So all in, that means the true part of a week-long, meaning 9-day vacation (including two weekends), is about 4-5 days.

That’s not bad. But I think you have all that same overhead associated with a two week vacation as well…so a two week vacation of 16 days leaves you with 11-12 days. Mathematically, if not psychically, more than twice as good as the standard one-weeker.

I’m inclined to start doing that once a year again, schedules be damned!

As a side note, two things I also used to do on vacation, even a one-weeker, that I am regretting not doing this time are (a) actually turning my work email account off my phone and leaving it off until the Monday morning after vacation so there’s no cheating on a couple minutes of email here or there, and (b) making sure my schedule is almost completely open that first Monday back to catch up. Next time, those two features will return prominently…along with that full second week off.

Oh, and if anyone says a Startup CEO can’t take a long unplugged vacation…I call bullshit. You may not be able to do it any two weeks of the year with no notice, but plan ahead, leave things in good order, leave someone in charge (or don’t, but be deliberate about that), and let them know where to call you in case the building burns down. It will be fine when you get back, and healthy for tour team to have a break from you as well.

Apr 062017

What kind of team do you run? Of Generalists and Specialists…

A friend of mine just left his job as CEO of a growth stage company to become CFO of a Fortune 500 company.  That’s a big deal…and also a big change.  When I was talking to him about the move, he said the following to me:

Some executive teams are like baseball teams.  You play shortstop, and you bat 8th.  That’s just what you do.  The team needs one of those because the sport is structured that way.  The CEO of my new company likes to run his executive team as a basketball team.  Everyone has a position, but everyone also has to be capable of doing everything on the court well – shooting, blocking, rebounding, passing – and is expected to go after the ball any time it’s nearby.

It’s one thing to say that of a Fortune 200 company, because you have the luxury of doing anything you want in terms of staffing at those levels.  My friend, who is financially oriented for sure, can be CFO of a company of that size because they probably have a strong Chief Accounting Officer.  But how does that dialog apply to startups?  Should you run a baseball team?  A basketball team?  Does it matter?  Can you switch between the two?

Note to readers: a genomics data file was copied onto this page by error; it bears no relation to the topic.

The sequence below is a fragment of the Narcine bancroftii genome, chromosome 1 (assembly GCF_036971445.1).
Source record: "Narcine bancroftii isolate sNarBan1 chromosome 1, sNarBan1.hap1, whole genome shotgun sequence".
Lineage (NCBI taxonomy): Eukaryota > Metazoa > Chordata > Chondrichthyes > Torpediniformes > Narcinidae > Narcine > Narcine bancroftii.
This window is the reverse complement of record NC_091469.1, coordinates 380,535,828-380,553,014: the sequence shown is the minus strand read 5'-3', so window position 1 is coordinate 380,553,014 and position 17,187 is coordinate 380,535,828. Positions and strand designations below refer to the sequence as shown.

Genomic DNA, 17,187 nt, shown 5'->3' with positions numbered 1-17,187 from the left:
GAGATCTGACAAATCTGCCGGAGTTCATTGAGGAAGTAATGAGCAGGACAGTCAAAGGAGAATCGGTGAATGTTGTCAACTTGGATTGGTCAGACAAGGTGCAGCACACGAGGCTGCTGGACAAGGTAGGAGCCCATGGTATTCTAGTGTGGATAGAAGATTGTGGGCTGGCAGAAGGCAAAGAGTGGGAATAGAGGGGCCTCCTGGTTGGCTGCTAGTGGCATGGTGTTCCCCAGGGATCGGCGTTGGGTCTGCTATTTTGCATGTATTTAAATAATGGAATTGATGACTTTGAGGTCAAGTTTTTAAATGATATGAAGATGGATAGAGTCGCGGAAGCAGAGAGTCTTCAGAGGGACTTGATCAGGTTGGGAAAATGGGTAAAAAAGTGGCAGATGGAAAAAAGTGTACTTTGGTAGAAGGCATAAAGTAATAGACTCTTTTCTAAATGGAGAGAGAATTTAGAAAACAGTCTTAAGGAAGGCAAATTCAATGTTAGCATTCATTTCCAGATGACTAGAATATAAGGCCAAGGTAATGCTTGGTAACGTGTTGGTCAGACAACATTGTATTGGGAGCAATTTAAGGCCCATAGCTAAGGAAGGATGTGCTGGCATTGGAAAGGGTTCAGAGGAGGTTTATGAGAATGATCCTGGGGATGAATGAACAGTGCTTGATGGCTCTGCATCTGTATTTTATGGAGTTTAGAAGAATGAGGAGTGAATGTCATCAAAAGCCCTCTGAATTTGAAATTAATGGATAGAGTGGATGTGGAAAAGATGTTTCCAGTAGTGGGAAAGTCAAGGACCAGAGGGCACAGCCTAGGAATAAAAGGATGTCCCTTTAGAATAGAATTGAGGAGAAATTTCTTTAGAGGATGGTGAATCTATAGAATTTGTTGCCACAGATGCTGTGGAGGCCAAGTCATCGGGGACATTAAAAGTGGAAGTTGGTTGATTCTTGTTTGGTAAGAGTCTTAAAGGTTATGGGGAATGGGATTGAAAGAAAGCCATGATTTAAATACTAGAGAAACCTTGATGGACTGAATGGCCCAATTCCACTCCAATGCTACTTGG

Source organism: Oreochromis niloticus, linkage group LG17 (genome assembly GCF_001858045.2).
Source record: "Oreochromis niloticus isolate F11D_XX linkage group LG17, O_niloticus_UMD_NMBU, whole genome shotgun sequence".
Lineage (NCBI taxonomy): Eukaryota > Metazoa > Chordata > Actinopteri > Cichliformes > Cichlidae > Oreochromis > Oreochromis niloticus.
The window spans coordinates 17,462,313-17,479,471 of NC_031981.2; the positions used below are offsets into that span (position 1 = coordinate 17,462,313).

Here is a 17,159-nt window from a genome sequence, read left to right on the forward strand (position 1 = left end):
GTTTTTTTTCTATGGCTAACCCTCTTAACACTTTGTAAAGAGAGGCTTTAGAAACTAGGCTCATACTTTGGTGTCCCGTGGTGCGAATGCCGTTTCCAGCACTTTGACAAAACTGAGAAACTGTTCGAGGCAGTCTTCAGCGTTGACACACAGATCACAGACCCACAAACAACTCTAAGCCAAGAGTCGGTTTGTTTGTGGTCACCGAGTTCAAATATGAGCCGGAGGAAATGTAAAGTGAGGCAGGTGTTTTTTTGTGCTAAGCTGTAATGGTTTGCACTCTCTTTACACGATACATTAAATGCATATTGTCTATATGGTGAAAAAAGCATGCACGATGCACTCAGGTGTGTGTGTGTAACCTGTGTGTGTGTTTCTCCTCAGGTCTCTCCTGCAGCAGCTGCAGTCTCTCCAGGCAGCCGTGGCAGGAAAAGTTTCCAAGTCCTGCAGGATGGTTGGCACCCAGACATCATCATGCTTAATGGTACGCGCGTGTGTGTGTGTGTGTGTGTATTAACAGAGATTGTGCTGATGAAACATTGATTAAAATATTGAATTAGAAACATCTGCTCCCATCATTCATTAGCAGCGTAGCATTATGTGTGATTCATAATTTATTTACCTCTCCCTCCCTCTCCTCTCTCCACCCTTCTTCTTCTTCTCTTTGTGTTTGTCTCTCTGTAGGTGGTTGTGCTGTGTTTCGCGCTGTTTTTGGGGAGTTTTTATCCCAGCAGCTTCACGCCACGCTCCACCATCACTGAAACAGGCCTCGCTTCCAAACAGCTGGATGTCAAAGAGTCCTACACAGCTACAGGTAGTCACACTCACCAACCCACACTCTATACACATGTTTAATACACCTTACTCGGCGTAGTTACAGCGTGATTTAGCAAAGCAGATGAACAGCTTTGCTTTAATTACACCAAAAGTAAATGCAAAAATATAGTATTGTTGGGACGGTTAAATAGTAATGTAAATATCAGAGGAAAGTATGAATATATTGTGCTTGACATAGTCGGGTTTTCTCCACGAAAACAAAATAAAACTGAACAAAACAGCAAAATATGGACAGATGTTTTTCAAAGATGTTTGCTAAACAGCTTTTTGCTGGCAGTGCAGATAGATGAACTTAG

My take is that early stage startups need to be more like basketball teams.  You just don’t have enough people to get everything done unless you all take things off each others’ plates.  And you certainly don’t want to be siloed early on in a company’s life as you’re trying to find product-market fit and get those first customers on board.  Your CTO needs to be in front of customers in sales pitches.  Your CFO needs to run customer service and other staff functions.  Everyone needs to pitch in on strategy.

As companies grow, I think they need to become more like baseball teams because larger organizations require levels of specialized knowledge that you don’t often find in startup leaders (though you certainly can, especially as the world becomes more startup-oriented) if they are to survive and scale.  You need a CFO capable of putting in place more complex systems and controls.  You need a head of Sales who knows how to manage a more disciplined pipeline and sales power-driven machine, not just someone who is a fantastic closer of big deals.

At the larger sizes (well below the Fortune 500 level), you can afford to have more of a basketball team again.  You want people with areas of specialization, but you also just want great athletes, and you can have some of the more technical expertise working at the next couple levels down.

There are two challenges this metaphor raises for scaling businesses.  The first one is making your baseball team AS MUCH LIKE A BASKETBALL TEAM AS POSSIBLE when you’re in that mode.  Why?  I love baseball more than most as a sport, but executive teams of companies at any size need strategic thinkers and interdisciplinary, cross-functional work as much as possible.

And that leads to my second challenge with the metaphor, which is that you don’t want to swap out your executive team multiple times in a rapidly scaling business if you don’t have to.  So this begs the question – can you turn a great specialist into a great generalist and vice versa?  We have gone through transitions this past few years at Return Path from a functional structure to a business unit structure and back (sort of).  My take in the end is that it’s easier to turn a specialist into a generalist than to turn a generalist into a specialist.  You can interview for this.  There are great specialists in every discipline who are capable of being generalist thinkers.  But it’s really tough to take someone without proper training and experience in some disciplines and make them a specialist.  Not impossible (although in some disciplines it actually is impossible – think about General Counsel), but difficult.

Filed under: Business, Leadership, Management

Mar 302017

Everything is Data, Part II – Get Those Expenses In

Everything is Data, Part II – Get Those Expenses In

My friend and former colleague Angela Baldonero (used to run our People Team at Return Path, now is COO of super cool startup Procurify), used to say about her job as head of HR, “Everything is Data.”  She guest blogged about that principle on OnlyOnce years ago here , and she particularly cited this theory when talking about the recruiting and hiring process.